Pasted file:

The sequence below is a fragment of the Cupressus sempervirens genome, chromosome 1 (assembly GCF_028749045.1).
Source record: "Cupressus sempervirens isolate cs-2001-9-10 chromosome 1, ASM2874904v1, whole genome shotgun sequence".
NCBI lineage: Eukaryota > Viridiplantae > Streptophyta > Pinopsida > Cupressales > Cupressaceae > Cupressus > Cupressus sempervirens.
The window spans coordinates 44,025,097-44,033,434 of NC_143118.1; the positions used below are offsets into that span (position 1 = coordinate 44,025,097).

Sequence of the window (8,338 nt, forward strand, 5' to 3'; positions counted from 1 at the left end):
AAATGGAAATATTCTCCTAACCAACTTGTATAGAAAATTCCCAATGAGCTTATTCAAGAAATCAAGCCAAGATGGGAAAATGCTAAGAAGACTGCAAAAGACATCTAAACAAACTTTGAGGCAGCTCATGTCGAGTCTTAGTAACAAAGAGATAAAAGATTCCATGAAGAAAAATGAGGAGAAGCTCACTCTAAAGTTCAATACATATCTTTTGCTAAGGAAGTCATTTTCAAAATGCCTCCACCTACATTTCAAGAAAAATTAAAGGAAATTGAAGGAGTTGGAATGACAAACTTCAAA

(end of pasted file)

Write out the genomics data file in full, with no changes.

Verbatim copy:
The sequence below is a fragment of the Cupressus sempervirens genome, chromosome 1 (assembly GCF_028749045.1).
Source record: "Cupressus sempervirens isolate cs-2001-9-10 chromosome 1, ASM2874904v1, whole genome shotgun sequence".
NCBI lineage: Eukaryota > Viridiplantae > Streptophyta > Pinopsida > Cupressales > Cupressaceae > Cupressus > Cupressus sempervirens.
The window spans coordinates 44,025,097-44,033,434 of NC_143118.1; the positions used below are offsets into that span (position 1 = coordinate 44,025,097).

Sequence of the window (8,338 nt, forward strand, 5' to 3'; positions counted from 1 at the left end):
AAATGGAAATATTCTCCTAACCAACTTGTATAGAAAATTCCCAATGAGCTTATTCAAGAAATCAAGCCAAGATGGGAAAATGCTAAGAAGACTGCAAAAGACATCTAAACAAACTTTGAGGCAGCTCATGTCGAGTCTTAGTAACAAAGAGATAAAAGATTCCATGAAGAAAAATGAGGAGAAGCTCACTCTAAAGTTCAATACATATCTTTTGCTAAGGAAGTCATTTTCAAAATGCCTCCACCTACATTTCAAGAAAAATTAAAGGAAATTGAAGGAGTTGGAATGACAAACTTCAAA